Incidence of Health and Behavior Problems in Service Dog Candidates Neutered at Various Ages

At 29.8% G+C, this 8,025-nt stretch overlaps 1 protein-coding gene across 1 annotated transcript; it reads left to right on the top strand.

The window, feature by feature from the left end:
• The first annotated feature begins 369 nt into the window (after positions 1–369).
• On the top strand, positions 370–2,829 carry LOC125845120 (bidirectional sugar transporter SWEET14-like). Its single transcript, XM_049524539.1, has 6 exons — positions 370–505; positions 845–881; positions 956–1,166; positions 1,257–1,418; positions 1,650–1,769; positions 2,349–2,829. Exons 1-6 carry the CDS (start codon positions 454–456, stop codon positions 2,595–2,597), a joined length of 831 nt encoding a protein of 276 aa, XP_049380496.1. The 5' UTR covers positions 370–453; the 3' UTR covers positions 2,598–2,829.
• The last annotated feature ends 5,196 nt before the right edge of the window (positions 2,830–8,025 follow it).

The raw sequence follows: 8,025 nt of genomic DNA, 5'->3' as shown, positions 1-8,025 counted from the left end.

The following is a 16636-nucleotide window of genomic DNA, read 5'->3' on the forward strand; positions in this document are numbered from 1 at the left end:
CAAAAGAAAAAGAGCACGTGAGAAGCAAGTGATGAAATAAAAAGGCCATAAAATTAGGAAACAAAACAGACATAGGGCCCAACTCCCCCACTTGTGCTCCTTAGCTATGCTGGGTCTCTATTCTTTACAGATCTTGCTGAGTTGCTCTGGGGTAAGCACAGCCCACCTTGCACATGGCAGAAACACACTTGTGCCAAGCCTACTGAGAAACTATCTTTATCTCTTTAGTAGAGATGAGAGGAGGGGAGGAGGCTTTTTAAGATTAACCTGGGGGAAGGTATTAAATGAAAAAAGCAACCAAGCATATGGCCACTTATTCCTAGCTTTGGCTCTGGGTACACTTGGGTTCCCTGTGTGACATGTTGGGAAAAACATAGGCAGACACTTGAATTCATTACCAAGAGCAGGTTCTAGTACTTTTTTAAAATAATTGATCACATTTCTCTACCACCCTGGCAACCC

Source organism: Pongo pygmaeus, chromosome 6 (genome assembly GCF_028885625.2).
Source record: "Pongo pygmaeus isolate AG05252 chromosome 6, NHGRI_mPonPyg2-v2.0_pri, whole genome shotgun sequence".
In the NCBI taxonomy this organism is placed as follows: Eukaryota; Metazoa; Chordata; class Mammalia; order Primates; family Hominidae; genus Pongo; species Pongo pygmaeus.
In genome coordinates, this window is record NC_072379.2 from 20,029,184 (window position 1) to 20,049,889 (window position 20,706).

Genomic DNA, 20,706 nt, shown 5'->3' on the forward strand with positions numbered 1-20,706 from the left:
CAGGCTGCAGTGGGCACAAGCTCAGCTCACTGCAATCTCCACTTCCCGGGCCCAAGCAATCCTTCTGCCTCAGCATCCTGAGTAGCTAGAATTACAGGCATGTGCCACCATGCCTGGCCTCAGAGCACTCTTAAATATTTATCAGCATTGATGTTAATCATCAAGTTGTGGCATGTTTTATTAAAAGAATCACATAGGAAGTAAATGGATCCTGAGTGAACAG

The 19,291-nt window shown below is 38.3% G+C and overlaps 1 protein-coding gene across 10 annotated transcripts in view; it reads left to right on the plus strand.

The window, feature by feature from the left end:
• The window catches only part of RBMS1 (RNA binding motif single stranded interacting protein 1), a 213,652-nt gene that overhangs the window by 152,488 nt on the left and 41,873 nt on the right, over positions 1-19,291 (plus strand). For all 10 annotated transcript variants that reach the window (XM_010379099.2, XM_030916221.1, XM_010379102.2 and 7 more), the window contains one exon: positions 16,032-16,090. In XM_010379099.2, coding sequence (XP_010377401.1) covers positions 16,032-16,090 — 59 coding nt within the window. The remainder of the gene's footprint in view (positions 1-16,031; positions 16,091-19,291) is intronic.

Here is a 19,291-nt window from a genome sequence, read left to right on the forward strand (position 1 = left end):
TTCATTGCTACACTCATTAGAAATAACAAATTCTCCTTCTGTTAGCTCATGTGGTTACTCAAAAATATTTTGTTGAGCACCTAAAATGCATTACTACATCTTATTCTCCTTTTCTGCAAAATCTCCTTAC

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Saint Francis Service Dogs (SFSD) trains dogs to aid people with multiple sclerosis, brain injury, and many other conditions. Organizations like SFSD must carefully consider when to neuter dogs to give them the best chance at successfully completing lengthy and expensive training. The objective of this retrospective cohort study was to assess differences in the incidence of health or behavior problems leading to dismissal between dogs neutered at different ages. Data on 245 dogs-including birth date, sex, neuter date, dismissal or successful completion of training, and (where applicable) reason for dismissal-were collected from SFSD records. Age-at-neuter was grouped (<7 months; 7-11 months; >11 months) and compared for dogs who successfully completed training and dogs who were dismissed. Dogs neutered from 7 to 11 months of age were dismissed at a significantly lower overall rate than dogs neutered at an older or younger age. There were no differences between males and females. Labrador and golden retrievers were less likely to be dismissed than other breeds. This pattern was the same for dismissals for behavioral reasons. Dogs neutered at <7 months had more than twice the risk for health-related dismissals as dogs neutered at any older age and this pattern held for orthopedic dismissals. Labradors were at higher risk for orthopedic-related dismissal than golden retrievers and all other breeds. This study suggests that there is a relationship between dogs' age at neuter and the incidence of health and behavioral problems that can lead to dismissal from service dog training.